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Lyme disease is a bacterial infection that affects an estimated 300,000 people in the United States every year. Studies have shown that cannabis possesses antibacterial properties and that its cannabinoids may help those diagnosed with Lyme’s disease better manage symptoms.
Overview of Lyme Disease
Lyme disease is a bacterial infection that is transmitted by deer ticks, which are tiny arachnids typically found in wooded and grassy areas. According to the Centers for Disease Control and Prevention, an estimated 300,000 people in the United States are diagnosed with Lyme disease each year. In the U.S., Borrelia burgdorferi and Borrelia mayonii bacteria cause Lyme disease.
Lyme disease causes an array of physical symptoms, including a characteristic skin rash called erythema migrains. A small, red bump at the site of the tick bite appears first, and then resolves relatively quickly before the rash expands slowly over three to 30 days. Typically, the disease also causes fever, chills, body aches, headache, and fatigue. Nausea and vomiting can also occur.
Lyme disease is traditionally treated with a few weeks of antibiotics. If Lyme disease is left untreated, it can eventually cause severe chronic joint pain and inflammation, and potentially even neurological problems like meningitis, temporary paralysis of one side of the face, limb numbness, and impaired muscle movement.
Lyme disease can affect people of all ages and demographics. Those who live or spend time in grassy and heavily wooded areas, where ticks live are at a higher disease of acquiring the disease. Using insect repellent, protecting the skin with long sleeves and pants, and removing ticks immediately can help prevent Lyme disease. Lyme disease transmission is unlikely if a tick is attached for less than 36 hours. The longer that an infected tick remains attached to the skin, the greater the chance that the disease is transmitted.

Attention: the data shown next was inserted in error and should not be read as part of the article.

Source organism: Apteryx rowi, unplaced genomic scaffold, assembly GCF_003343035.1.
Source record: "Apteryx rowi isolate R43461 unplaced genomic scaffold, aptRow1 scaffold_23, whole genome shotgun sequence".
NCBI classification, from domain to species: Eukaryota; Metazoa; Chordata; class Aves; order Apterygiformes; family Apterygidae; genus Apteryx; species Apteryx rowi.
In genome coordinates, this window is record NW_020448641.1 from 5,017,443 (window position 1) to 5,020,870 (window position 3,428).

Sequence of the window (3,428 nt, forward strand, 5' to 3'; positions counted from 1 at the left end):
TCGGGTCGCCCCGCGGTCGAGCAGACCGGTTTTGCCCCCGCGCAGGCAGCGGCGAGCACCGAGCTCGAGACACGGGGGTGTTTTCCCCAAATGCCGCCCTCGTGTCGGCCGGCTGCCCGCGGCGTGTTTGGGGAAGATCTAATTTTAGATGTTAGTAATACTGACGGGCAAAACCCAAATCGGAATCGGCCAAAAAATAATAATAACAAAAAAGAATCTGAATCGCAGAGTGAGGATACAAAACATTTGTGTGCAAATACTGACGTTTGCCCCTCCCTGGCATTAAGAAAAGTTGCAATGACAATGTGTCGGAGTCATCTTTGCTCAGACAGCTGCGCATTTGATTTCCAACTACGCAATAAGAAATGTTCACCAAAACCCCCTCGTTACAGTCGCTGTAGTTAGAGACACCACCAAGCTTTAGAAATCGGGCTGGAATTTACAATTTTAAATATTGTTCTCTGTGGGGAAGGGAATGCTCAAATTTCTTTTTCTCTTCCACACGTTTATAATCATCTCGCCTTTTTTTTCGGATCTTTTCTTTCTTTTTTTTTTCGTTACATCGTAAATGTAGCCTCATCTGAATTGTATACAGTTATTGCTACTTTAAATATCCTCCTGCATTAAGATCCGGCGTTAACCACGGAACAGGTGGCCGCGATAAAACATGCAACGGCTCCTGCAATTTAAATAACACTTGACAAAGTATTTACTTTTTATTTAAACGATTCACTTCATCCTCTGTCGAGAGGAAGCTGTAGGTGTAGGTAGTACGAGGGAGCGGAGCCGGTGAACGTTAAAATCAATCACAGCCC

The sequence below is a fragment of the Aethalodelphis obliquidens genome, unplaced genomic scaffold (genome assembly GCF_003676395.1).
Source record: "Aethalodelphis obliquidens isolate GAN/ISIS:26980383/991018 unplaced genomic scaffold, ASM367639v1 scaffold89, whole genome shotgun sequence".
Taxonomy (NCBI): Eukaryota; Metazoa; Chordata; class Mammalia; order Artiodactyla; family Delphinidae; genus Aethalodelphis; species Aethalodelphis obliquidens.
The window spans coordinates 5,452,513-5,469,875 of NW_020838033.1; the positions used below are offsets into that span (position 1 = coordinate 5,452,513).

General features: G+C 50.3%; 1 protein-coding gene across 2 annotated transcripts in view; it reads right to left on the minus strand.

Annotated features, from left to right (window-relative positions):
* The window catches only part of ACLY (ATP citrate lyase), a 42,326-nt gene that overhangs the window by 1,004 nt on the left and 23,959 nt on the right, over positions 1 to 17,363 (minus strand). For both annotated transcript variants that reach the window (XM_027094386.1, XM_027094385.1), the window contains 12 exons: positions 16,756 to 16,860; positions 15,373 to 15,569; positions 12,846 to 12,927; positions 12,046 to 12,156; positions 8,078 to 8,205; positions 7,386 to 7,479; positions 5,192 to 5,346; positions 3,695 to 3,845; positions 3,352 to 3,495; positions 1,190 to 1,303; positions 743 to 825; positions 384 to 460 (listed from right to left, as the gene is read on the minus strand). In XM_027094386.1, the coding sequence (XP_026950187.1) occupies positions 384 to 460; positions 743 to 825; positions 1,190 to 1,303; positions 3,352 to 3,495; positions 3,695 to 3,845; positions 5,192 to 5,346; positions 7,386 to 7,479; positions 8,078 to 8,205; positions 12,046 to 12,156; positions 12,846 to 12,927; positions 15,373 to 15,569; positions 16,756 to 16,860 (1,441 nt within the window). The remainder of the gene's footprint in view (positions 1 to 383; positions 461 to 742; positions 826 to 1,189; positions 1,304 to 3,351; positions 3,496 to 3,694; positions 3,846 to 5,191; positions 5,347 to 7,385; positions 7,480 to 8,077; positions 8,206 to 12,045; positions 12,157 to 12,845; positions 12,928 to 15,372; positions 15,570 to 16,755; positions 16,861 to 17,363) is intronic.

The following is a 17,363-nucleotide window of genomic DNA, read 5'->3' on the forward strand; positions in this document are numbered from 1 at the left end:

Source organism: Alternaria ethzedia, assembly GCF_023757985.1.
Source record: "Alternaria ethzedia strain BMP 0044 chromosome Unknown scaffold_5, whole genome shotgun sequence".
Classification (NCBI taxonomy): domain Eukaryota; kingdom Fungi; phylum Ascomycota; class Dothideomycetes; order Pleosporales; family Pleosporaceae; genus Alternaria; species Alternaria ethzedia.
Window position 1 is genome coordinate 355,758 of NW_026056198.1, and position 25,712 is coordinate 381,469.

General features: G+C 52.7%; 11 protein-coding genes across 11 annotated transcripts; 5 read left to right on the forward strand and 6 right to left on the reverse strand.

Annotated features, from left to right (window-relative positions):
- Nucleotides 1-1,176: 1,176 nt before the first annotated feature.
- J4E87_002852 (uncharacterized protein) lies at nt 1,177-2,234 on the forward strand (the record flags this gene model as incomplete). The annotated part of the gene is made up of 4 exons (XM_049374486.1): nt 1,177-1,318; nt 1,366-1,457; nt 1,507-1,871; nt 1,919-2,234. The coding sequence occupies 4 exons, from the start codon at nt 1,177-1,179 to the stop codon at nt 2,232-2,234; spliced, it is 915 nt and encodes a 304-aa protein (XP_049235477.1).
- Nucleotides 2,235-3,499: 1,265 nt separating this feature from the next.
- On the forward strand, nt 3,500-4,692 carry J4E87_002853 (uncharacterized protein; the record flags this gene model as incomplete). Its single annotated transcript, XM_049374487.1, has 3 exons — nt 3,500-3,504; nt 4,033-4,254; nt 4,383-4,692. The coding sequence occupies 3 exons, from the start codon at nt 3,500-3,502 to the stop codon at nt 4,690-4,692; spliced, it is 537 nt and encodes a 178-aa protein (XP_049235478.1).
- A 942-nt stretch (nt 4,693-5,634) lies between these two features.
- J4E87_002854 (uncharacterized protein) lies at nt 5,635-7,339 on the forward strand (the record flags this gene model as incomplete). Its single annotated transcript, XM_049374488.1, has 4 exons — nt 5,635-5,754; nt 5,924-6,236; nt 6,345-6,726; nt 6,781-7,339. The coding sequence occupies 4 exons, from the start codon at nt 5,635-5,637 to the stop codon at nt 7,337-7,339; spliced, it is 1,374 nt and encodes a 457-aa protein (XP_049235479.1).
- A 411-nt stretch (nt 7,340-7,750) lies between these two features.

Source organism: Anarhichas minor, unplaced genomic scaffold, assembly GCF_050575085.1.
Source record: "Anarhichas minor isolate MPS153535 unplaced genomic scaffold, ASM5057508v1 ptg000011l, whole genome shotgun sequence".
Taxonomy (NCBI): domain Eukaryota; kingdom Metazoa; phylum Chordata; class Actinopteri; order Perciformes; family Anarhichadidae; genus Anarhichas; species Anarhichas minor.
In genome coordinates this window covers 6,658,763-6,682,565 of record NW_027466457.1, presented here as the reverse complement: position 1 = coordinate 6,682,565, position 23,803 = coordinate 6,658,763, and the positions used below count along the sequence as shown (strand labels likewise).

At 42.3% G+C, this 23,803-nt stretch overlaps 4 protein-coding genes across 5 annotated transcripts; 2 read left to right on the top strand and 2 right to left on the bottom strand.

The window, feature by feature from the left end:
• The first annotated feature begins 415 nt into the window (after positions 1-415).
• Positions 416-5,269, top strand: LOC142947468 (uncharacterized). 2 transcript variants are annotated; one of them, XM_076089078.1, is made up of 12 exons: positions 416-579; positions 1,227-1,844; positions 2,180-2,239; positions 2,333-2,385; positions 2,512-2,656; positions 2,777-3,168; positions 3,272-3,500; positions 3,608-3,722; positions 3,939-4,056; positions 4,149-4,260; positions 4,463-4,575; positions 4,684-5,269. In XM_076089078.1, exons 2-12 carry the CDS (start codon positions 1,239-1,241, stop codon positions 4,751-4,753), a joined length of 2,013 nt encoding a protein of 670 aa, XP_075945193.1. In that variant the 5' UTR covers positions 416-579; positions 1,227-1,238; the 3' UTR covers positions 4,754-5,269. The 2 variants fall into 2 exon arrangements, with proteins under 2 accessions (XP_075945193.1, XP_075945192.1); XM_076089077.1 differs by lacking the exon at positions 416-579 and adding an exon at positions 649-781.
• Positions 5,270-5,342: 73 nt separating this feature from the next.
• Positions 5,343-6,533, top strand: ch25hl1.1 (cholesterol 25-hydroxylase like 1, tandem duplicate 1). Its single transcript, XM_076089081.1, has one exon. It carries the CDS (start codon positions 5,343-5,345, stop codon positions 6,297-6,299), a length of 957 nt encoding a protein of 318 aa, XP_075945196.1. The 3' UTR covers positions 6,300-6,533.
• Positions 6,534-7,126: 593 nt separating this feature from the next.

Findings: Effects of Cannabis on Lyme Disease
Research has established that several of the cannabinoids contained in cannabis have antibacterial properties, suggesting they may be helpful in resisting the bacteria associated with Lyme disease5. While research examining cannabis’ effects on the specific bacteria that causes Lyme disease is lacking, cannabinoids have shown efficacy against other types of bacteria5.
Other studies have shown that non-cannabinoid constituents found in cannabis, including terpenoids, possess antibacterial properties against methicillin-resistant Staphyloccus aureus and malaria6.
Evidence also indicates that cannabis can be helpful in relieving the symptoms associated with the later stages of Lyme disease. The major cannabinoids found in cannabis have shown to have pain-relieving, anti-inflammatory, and anti-nausea properties. Cannabis has long been known to limit or prevent nausea and vomiting from a variety of causes2.
States That Have Approved Medical Marijuana for Lyme Disease